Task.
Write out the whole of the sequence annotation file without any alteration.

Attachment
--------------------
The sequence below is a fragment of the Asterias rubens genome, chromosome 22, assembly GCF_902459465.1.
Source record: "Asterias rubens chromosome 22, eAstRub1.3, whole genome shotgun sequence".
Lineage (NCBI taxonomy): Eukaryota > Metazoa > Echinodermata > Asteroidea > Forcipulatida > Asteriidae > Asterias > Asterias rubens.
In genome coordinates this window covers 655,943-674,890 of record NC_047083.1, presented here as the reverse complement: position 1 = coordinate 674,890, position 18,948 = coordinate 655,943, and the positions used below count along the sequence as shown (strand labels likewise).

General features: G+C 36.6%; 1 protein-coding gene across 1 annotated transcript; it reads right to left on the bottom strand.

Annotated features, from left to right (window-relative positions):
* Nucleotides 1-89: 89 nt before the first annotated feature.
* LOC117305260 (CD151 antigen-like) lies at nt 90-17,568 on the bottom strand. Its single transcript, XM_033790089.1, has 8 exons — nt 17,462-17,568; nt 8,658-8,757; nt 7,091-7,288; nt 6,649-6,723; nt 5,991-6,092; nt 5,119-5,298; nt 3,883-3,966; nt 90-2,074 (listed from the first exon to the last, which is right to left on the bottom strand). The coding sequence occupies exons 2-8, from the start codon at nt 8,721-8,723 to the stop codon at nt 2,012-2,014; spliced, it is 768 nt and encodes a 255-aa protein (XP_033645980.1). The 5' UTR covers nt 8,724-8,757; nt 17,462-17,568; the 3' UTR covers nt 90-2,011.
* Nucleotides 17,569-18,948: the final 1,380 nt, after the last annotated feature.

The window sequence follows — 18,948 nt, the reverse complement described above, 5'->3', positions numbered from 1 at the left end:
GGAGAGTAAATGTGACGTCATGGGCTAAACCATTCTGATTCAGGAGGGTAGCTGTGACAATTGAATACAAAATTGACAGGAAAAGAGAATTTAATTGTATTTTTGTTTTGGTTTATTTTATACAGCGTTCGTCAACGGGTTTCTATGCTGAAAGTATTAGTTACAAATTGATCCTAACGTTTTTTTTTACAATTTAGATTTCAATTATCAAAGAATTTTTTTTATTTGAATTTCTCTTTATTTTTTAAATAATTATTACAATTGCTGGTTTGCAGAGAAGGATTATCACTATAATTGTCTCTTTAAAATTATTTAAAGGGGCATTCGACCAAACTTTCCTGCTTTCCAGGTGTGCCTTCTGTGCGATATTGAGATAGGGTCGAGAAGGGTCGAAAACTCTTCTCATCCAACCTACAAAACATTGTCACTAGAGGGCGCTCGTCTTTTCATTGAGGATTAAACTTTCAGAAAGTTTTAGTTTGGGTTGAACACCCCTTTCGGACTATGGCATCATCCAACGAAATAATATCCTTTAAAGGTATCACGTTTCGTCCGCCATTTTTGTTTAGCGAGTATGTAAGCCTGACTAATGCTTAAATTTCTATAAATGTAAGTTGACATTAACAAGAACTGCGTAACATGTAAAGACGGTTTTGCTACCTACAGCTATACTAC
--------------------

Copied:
The sequence below is a fragment of the Asterias rubens genome, chromosome 22, assembly GCF_902459465.1.
Source record: "Asterias rubens chromosome 22, eAstRub1.3, whole genome shotgun sequence".
Lineage (NCBI taxonomy): Eukaryota > Metazoa > Echinodermata > Asteroidea > Forcipulatida > Asteriidae > Asterias > Asterias rubens.
In genome coordinates this window covers 655,943-674,890 of record NC_047083.1, presented here as the reverse complement: position 1 = coordinate 674,890, position 18,948 = coordinate 655,943, and the positions used below count along the sequence as shown (strand labels likewise).

General features: G+C 36.6%; 1 protein-coding gene across 1 annotated transcript; it reads right to left on the bottom strand.

Annotated features, from left to right (window-relative positions):
* Nucleotides 1-89: 89 nt before the first annotated feature.
* LOC117305260 (CD151 antigen-like) lies at nt 90-17,568 on the bottom strand. Its single transcript, XM_033790089.1, has 8 exons — nt 17,462-17,568; nt 8,658-8,757; nt 7,091-7,288; nt 6,649-6,723; nt 5,991-6,092; nt 5,119-5,298; nt 3,883-3,966; nt 90-2,074 (listed from the first exon to the last, which is right to left on the bottom strand). The coding sequence occupies exons 2-8, from the start codon at nt 8,721-8,723 to the stop codon at nt 2,012-2,014; spliced, it is 768 nt and encodes a 255-aa protein (XP_033645980.1). The 5' UTR covers nt 8,724-8,757; nt 17,462-17,568; the 3' UTR covers nt 90-2,011.
* Nucleotides 17,569-18,948: the final 1,380 nt, after the last annotated feature.

The window sequence follows — 18,948 nt, the reverse complement described above, 5'->3', positions numbered from 1 at the left end:
GGAGAGTAAATGTGACGTCATGGGCTAAACCATTCTGATTCAGGAGGGTAGCTGTGACAATTGAATACAAAATTGACAGGAAAAGAGAATTTAATTGTATTTTTGTTTTGGTTTATTTTATACAGCGTTCGTCAACGGGTTTCTATGCTGAAAGTATTAGTTACAAATTGATCCTAACGTTTTTTTTTACAATTTAGATTTCAATTATCAAAGAATTTTTTTTATTTGAATTTCTCTTTATTTTTTAAATAATTATTACAATTGCTGGTTTGCAGAGAAGGATTATCACTATAATTGTCTCTTTAAAATTATTTAAAGGGGCATTCGACCAAACTTTCCTGCTTTCCAGGTGTGCCTTCTGTGCGATATTGAGATAGGGTCGAGAAGGGTCGAAAACTCTTCTCATCCAACCTACAAAACATTGTCACTAGAGGGCGCTCGTCTTTTCATTGAGGATTAAACTTTCAGAAAGTTTTAGTTTGGGTTGAACACCCCTTTCGGACTATGGCATCATCCAACGAAATAATATCCTTTAAAGGTATCACGTTTCGTCCGCCATTTTTGTTTAGCGAGTATGTAAGCCTGACTAATGCTTAAATTTCTATAAATGTAAGTTGACATTAACAAGAACTGCGTAACATGTAAAGACGGTTTTGCTACCTACAGCTATACTAC